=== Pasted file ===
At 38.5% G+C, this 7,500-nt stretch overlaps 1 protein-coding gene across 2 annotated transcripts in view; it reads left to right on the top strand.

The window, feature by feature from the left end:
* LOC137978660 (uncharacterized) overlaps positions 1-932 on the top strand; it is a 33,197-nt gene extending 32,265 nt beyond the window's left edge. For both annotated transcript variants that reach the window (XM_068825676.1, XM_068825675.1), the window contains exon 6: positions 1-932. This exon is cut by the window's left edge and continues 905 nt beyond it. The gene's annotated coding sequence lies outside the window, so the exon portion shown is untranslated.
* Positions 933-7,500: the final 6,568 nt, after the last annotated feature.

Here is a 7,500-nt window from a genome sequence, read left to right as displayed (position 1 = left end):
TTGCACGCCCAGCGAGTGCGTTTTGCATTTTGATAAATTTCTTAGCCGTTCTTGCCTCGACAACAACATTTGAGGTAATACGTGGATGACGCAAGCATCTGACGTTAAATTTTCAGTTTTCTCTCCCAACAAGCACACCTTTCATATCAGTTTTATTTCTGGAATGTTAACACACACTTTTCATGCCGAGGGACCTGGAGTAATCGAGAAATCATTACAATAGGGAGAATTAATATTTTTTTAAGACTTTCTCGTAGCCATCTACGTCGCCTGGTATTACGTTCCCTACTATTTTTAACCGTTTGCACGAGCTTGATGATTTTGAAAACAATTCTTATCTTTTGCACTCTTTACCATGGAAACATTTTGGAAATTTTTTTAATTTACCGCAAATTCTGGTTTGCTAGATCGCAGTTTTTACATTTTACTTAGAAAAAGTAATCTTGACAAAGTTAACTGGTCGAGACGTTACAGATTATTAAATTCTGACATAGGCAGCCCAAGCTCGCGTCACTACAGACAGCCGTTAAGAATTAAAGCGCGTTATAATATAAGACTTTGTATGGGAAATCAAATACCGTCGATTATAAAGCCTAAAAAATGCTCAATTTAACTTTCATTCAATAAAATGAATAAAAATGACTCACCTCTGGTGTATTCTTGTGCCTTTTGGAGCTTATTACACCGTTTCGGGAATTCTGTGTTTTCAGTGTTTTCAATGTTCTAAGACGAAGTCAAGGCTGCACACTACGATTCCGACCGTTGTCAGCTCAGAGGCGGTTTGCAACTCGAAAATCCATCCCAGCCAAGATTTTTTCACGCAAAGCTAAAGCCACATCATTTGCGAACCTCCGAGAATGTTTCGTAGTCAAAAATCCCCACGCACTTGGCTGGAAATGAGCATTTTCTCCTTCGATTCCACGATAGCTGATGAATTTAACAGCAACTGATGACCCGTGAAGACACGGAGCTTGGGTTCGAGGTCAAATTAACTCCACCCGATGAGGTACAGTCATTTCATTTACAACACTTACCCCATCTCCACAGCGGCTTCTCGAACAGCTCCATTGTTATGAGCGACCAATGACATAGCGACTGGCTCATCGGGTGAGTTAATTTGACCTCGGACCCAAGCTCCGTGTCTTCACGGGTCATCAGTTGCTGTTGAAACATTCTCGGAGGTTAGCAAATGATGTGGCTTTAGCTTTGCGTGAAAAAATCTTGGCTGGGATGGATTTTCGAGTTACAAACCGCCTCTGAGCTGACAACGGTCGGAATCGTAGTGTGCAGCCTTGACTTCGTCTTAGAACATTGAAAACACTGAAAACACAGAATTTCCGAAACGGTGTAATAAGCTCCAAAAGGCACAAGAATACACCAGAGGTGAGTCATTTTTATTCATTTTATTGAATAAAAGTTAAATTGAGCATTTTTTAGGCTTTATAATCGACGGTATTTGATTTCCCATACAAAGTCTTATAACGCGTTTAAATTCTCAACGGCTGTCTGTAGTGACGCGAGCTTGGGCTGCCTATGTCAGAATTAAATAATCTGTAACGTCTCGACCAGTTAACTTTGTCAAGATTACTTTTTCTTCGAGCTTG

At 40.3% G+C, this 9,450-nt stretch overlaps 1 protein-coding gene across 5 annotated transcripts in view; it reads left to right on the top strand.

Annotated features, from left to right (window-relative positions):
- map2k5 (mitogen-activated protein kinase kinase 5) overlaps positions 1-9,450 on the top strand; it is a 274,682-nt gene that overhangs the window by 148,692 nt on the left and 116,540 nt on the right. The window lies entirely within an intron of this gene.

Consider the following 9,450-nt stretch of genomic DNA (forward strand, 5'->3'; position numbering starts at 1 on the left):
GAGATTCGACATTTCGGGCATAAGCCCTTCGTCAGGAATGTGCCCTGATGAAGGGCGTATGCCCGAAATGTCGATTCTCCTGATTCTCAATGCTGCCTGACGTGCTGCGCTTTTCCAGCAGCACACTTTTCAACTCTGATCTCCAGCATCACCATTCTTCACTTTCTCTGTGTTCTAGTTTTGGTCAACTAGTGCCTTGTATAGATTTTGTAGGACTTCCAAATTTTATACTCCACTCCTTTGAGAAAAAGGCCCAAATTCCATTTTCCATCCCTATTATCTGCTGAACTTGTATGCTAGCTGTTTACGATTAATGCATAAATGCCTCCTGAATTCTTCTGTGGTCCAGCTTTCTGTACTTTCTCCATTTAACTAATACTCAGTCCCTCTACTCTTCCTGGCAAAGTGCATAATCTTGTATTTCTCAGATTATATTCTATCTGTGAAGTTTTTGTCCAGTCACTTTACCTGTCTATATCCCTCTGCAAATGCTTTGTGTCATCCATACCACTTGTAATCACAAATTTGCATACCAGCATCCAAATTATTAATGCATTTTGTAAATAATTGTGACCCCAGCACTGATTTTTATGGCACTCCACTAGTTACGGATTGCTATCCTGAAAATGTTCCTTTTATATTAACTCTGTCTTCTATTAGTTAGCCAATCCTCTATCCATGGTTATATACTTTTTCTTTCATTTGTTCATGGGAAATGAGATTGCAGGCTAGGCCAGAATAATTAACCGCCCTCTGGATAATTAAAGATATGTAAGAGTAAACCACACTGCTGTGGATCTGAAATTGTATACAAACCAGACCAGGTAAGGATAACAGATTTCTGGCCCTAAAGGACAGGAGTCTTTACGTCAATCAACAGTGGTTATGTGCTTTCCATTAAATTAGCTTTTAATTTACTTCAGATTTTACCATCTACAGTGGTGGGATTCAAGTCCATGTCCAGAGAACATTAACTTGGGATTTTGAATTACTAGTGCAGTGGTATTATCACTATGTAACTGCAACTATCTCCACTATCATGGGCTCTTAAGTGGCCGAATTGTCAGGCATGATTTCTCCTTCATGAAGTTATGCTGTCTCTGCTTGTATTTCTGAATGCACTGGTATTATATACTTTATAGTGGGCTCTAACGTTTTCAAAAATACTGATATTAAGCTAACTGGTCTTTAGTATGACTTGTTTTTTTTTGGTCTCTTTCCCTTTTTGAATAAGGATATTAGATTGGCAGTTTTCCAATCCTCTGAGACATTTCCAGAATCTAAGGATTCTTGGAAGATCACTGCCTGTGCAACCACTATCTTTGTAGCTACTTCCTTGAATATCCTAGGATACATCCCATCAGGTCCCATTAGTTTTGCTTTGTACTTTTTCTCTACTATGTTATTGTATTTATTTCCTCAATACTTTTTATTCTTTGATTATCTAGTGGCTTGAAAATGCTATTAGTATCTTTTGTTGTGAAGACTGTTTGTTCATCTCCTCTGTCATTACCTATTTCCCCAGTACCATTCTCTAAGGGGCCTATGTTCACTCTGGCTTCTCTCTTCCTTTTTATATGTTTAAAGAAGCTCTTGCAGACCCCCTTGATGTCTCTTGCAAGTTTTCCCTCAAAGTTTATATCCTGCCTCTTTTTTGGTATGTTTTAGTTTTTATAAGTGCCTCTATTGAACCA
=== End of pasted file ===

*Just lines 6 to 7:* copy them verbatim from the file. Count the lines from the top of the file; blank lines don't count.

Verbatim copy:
TTGCACGCCCAGCGAGTGCGTTTTGCATTTTGATAAATTTCTTAGCCGTTCTTGCCTCGACAACAACATTTGAGGTAATACGTGGATGACGCAAGCATCTGACGTTAAATTTTCAGTTTTCTCTCCCAACAAGCACACCTTTCATATCAGTTTTATTTCTGGAATGTTAACACACACTTTTCATGCCGAGGGACCTGGAGTAATCGAGAAATCATTACAATAGGGAGAATTAATATTTTTTTAAGACTTTCTCGTAGCCATCTACGTCGCCTGGTATTACGTTCCCTACTATTTTTAACCGTTTGCACGAGCTTGATGATTTTGAAAACAATTCTTATCTTTTGCACTCTTTACCATGGAAACATTTTGGAAATTTTTTTAATTTACCGCAAATTCTGGTTTGCTAGATCGCAGTTTTTACATTTTACTTAGAAAAAGTAATCTTGACAAAGTTAACTGGTCGAGACGTTACAGATTATTAAATTCTGACATAGGCAGCCCAAGCTCGCGTCACTACAGACAGCCGTTAAGAATTAAAGCGCGTTATAATATAAGACTTTGTATGGGAAATCAAATACCGTCGATTATAAAGCCTAAAAAATGCTCAATTTAACTTTCATTCAATAAAATGAATAAAAATGACTCACCTCTGGTGTATTCTTGTGCCTTTTGGAGCTTATTACACCGTTTCGGGAATTCTGTGTTTTCAGTGTTTTCAATGTTCTAAGACGAAGTCAAGGCTGCACACTACGATTCCGACCGTTGTCAGCTCAGAGGCGGTTTGCAACTCGAAAATCCATCCCAGCCAAGATTTTTTCACGCAAAGCTAAAGCCACATCATTTGCGAACCTCCGAGAATGTTTCGTAGTCAAAAATCCCCACGCACTTGGCTGGAAATGAGCATTTTCTCCTTCGATTCCACGATAGCTGATGAATTTAACAGCAACTGATGACCCGTGAAGACACGGAGCTTGGGTTCGAGGTCAAATTAACTCCACCCGATGAGGTACAGTCATTTCATTTACAACACTTACCCCATCTCCACAGCGGCTTCTCGAACAGCTCCATTGTTATGAGCGACCAATGACATAGCGACTGGCTCATCGGGTGAGTTAATTTGACCTCGGACCCAAGCTCCGTGTCTTCACGGGTCATCAGTTGCTGTTGAAACATTCTCGGAGGTTAGCAAATGATGTGGCTTTAGCTTTGCGTGAAAAAATCTTGGCTGGGATGGATTTTCGAGTTACAAACCGCCTCTGAGCTGACAACGGTCGGAATCGTAGTGTGCAGCCTTGACTTCGTCTTAGAACATTGAAAACACTGAAAACACAGAATTTCCGAAACGGTGTAATAAGCTCCAAAAGGCACAAGAATACACCAGAGGTGAGTCATTTTTATTCATTTTATTGAATAAAAGTTAAATTGAGCATTTTTTAGGCTTTATAATCGACGGTATTTGATTTCCCATACAAAGTCTTATAACGCGTTTAAATTCTCAACGGCTGTCTGTAGTGACGCGAGCTTGGGCTGCCTATGTCAGAATTAAATAATCTGTAACGTCTCGACCAGTTAACTTTGTCAAGATTACTTTTTCTTCGAGCTTG

At 40.3% G+C, this 9,450-nt stretch overlaps 1 protein-coding gene across 5 annotated transcripts in view; it reads left to right on the top strand.